4
$\begingroup$

I am trying to use Smoothed-Particle Hydrodynamics (SPH) to study fluid flow in and around porous media. The aim is to observe how it causes erosion and failure. For this, from my understanding, there needs to be a proper consideration of all the processes at all scales. However, with SPH when problems of bigger scales are considered, i believe there is an averaging over increasing spatial scales and thus loss of information of processes happening in the sub-particle scale. Ex: if the discretization is such that each particle represents 5 liters of fluid or 1 cubic meter of porous media, aren't the processes within these volumes lost to us? Even though they may be considered at the equation level, aren't they difficult to visualize?

To summarize, the use of SPH is primarily to model a continuum using particle discretization, but if it is so coarse such that averaging effects from continuum mechanics need to be considered to account for sub-particle contributions, isn't it redundant to still be using this method for the problem?

$\endgroup$
1
  • $\begingroup$ That's true of any computational method though. Finite volume can only resolve the physics at levels resolvable on the grid, everything smaller is averaged away. Finite element can only resolve the physics at the level of the interpolating nodes in the polynomial, smaller than that is lost. Same for finite difference. All methods can only resolve the number of points you give it -- SPH is no different. SPH is always averaging unless you are simulating the atoms themselves as each particle. $\endgroup$
    – tpg2114
    Commented Aug 20, 2013 at 15:21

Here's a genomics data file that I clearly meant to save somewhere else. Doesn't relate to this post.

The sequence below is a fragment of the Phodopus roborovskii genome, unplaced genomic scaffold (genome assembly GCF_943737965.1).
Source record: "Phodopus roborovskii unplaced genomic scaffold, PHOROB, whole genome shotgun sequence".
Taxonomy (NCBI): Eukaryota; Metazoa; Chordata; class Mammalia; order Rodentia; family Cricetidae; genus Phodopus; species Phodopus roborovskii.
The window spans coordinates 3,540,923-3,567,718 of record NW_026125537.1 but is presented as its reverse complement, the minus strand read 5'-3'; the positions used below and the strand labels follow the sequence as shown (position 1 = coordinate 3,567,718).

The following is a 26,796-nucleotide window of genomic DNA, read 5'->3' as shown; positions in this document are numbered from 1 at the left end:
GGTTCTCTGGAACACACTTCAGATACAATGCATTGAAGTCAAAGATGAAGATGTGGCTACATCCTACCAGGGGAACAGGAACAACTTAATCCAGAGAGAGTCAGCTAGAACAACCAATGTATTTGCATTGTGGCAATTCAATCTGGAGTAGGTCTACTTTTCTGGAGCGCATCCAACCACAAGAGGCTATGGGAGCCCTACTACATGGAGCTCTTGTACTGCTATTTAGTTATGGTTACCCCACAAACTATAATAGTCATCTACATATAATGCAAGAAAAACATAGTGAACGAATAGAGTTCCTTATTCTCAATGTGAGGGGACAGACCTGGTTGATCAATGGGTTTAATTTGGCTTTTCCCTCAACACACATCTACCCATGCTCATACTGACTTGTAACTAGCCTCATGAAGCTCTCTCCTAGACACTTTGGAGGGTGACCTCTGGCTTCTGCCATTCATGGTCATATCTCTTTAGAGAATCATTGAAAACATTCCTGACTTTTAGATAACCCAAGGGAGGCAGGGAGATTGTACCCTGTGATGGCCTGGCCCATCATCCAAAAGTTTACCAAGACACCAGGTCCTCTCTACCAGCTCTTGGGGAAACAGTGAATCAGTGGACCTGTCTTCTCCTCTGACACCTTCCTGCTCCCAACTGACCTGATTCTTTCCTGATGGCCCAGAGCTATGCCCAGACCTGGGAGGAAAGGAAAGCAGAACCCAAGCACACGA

1 Answer 1

1
$\begingroup$

To start with, I'll say that my SPH knowledge comes from astrophysical/cosmological applications, but I think it's partly transferable. You're right that discretization limits the scale that can be resolved by the simulation. Any processes operating on scales below the resolution limit are... well... not resolved. I know of two possible remedies. The obvious one is to increase the resolution, but this isn't always computationally practical (if it IS practical, then it should be the first thing you try!). The other is to put in explicit sub-resolution prescriptions for processes that you want to consider but cannot resolve. This is relatively common practice in astrophysics where we want to resolve systems with dynamic ranges of dozens of orders of magnitude.

The example I am most familiar with is the formation of stars from gas. The simulation particles I deal with are $10^{8}$-$10^{10}$ times too large to resolve the formation of individual stars but we want to resolve this process, so instead when a collection of gas particles achieves conditions ($T,P,\rho$, etc.) correct for star formation, some fraction of gas particles are converted to star particles according to an explicit prescription coded into the simulation. I don't know much about porous media, but I could imagine perhaps some mechanism that dissipates momentum below the scale of the SPH particles; perhaps it would be appropriate to add this in explicitly as a sub-resolution process.

$\endgroup$

Your Answer

By clicking “Post Your Answer”, you agree to our terms of service and acknowledge you have read our privacy policy.

Not the answer you're looking for? Browse other questions tagged or ask your own question.